It was Key Bridge and it was rush hour, and that's oil and water any way you mix it. So when Alison Hughes' brand-new gas guzzler decided to catch fire midway across the Potomac, the chaos was neither surprising nor very far behind.
What was a little surprising was the performance of the dealer's service department.
There were huge delays, and difficulty in finding the trouble, or so he said. Relations degenerated badly after a couple of weeks. By then, it was creams, fists pounding desks and threats to sue.
When the dealer finally summarized matters by saying, "Go ahead and sue me: I've got your damn money," Alison Hughes was "on the verge of a nervous breakdown."
But she went neither to court nor the funny farm. She went to Northern Virginia Community College. When she emerged a year later, she was a magna cum laude laureate in auto diagnostics.
A year as an auto mechanic followed. Now, this former mild-mannered editor for Congressional Quarterly has one of the newest, rarest and most thankless jobs in the Washington area: She is an ombudswoman for the service department of an auto dealership.
"I had had rotten service and I knew it was rotten service," said Alison Hughes. "So now it's a holy cause with me. I don't mean to put the public in a bad light, but they deserve representation."
What that means in practice in this:
At most auto repair shops, shrieks and death threats from customers are most often heard around the cashier's window. Usually, neither shrieker nor skriekee knows a bloody thing about cars. And no supervisor who does has time to intercede. So the shrieker goes away mad, and poorer, and maybe his car really isn't fixed right.
At JKJ Chevrolet in Vienna, Va., Alison Hughes and John Connacher either step right up to the cashier's counter when they hear war whoops, or the whoopers are ushered into their nearby office. Their job is first to cool everybody out. Then they do what they can to solve the customer's problem, have the car fixed again, or explain why the customer has just paid a month's salary.
"We're soothers," said Hughes. "Not strokers. I personally am not very good at stroking. But I'm very, very picky. What they want is somebody to yell at. I'm that, but I also try to educate them."
Connacher, 24, who has been an ombudsman for nine weeks, four longer than Hughes, says the job is "really a losing battle."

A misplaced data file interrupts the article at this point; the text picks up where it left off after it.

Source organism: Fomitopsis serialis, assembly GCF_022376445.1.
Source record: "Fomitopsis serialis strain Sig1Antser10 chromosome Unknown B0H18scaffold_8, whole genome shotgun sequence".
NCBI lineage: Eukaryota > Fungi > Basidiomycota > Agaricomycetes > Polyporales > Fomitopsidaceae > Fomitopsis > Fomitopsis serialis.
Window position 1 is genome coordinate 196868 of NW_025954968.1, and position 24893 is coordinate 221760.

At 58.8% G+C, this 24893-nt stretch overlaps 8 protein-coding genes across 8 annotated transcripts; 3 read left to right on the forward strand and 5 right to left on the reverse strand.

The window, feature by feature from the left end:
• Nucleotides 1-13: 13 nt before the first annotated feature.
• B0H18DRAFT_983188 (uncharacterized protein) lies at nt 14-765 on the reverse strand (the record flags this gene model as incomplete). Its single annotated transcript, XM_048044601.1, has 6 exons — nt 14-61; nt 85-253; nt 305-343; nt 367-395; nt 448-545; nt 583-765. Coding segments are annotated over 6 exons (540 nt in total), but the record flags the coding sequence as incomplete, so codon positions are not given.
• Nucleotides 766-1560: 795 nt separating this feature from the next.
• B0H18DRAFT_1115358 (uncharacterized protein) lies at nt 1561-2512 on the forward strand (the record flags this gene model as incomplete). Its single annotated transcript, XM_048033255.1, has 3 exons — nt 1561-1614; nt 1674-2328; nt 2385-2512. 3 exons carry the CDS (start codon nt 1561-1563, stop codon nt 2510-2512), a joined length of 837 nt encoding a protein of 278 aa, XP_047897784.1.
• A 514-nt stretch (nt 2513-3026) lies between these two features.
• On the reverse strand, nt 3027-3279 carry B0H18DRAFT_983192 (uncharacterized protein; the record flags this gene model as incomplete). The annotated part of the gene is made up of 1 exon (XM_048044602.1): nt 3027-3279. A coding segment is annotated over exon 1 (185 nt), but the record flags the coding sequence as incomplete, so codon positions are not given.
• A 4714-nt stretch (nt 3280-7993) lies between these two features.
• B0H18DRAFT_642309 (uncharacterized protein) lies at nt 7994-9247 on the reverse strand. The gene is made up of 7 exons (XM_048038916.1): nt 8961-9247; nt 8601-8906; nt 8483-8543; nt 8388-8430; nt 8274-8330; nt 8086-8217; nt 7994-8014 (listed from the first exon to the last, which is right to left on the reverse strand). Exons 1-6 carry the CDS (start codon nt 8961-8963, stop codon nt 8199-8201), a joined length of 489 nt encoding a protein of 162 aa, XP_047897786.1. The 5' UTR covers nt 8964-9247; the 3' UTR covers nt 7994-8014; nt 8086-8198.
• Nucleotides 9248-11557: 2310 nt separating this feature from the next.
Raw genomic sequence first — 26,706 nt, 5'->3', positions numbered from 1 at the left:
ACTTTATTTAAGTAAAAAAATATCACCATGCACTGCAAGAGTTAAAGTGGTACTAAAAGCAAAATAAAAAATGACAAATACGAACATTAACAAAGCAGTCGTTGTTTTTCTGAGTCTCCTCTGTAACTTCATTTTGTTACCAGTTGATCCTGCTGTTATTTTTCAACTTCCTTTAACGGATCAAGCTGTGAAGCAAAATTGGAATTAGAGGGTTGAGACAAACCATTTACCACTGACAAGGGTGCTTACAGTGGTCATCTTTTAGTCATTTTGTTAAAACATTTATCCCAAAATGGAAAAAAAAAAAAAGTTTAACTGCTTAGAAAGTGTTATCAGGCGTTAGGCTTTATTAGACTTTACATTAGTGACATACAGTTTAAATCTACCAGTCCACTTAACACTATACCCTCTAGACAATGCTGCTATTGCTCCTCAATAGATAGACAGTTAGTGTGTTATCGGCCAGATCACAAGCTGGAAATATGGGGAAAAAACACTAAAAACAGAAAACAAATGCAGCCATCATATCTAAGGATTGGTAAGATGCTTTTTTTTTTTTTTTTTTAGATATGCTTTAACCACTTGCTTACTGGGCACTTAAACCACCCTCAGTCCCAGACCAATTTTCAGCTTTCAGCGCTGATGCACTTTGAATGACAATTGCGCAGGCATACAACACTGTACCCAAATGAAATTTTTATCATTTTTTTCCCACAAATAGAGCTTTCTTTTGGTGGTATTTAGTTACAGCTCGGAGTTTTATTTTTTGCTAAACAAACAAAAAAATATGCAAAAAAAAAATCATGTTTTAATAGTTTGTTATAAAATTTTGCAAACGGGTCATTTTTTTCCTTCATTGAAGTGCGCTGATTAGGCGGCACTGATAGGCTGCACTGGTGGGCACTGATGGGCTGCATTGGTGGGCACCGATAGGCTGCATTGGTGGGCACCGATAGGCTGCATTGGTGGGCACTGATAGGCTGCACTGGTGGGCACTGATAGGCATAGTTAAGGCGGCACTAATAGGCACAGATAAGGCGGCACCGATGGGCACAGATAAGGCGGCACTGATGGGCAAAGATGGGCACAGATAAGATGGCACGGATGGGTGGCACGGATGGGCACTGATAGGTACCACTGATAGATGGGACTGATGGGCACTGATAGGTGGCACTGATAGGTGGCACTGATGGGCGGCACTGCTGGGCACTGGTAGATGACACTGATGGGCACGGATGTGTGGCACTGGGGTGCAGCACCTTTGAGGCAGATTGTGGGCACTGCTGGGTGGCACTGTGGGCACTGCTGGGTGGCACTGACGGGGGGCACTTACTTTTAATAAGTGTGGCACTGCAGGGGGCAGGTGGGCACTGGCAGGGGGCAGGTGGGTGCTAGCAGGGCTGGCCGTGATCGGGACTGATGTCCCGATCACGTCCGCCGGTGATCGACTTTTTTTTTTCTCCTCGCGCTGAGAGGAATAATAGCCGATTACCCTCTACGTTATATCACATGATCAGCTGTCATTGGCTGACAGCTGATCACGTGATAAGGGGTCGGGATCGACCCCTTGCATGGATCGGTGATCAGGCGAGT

"The problem is that seven out of 10 people who pull in that lane out there can't afford the car they're driving. Seven out of 10 complaints we get will mention price. Besides, they're all too emontional. They don't realize these are cars, not people."
Still, Connacher and Hughes report that 90 per cent of the time, they not only cool out the overwrought, but have cars fixed again if necessary for nothing.
"All we want is for people to give us a chance," said the boss, John Koons Jr. "We're human; we're gonna make mistakes. But they're honest mistakes. And we try to fix them."
According to Koons, his dealership receives written or verbal complaints from only 1.2 per cent of all service customers, one of the lowest such ratios in the Baltimore sales zone. "Our goal is zero," Koons said. "But you're talking about 300 cars a day. And you will get some customers it's impossible to satisfy."
Connacher and Hughes know all about those.
Connacher tells of a dentist - Dr. John Q. Respectable - who sat in the cool-out office one day in a suit and tie and calmly announced that he was about to drive his not-quite-fixed car through Connacer's window.
Then there was the man who felt cornered by Connacher, Hughes and another Koons official. He offered to take them all on.
Or the couple that decided to get a divorce on the spot, when the husband learned that the wife had authorized a valve job without consulting him.
Or the tug-or-war that cashier Joanna Miller recalls, between several Koons employees and a customer who snatched his service records with the intention of pressing charges.
Connacher said offers to fight are so common that he has developed a standard retort: "When you want to start punching, start punching. Otherwise, get the hell out of here.
"Works every time," said Connacher, with a smile and a shrug.
But it is the results on a sick car that make Hughes' and Connacher's jobs useful.
"There's nothing less effective than a fiery letter from a customer or a consumer advocate," said Alison Hughes. "The idea is to fix the car. We really want to do that."
"But that means inviting them to come back here, and they don't always want to do that," added Connacher. The result is that he and Hughes must "diplomatically tell people they're craze" for not coming back.
That is tougher than it might be, because neither Hughes nor Connacher has any psychological training.
"The only psychological experience I have is being alive for 30 years," Hughes said. Connacher's background of four years as a Fairfax County fireman and one as a management sales trainee does not seem a perfect path, either.
So the twosome often relies on Alison Hughes' femaleness to defuse situation.
Her presence will always "at least cut down on the cursing," said Connacher.And often, the mood of an encounter is transformed when Hughes replies to an irate question by quoting the reverse friction quotient of a hydraulic whatchamacallit.
"She knows her stuff," said John Connacher, and that is high tribute indeed in one of the world's most sexist businesses.
But Hughes and Connacher see little chance that the necessity for their jobs will vanish.
"If I could wave a magic wand," Connacher said, "I would make people understand that they didn't buy a handmade car, they bought a mass-produced car."
"We're not going to accomplish anything if the communications breach keeps widening," added Hughes. "We're here to get them talking." And with that, she reaches for a phone on which four lines are ringing.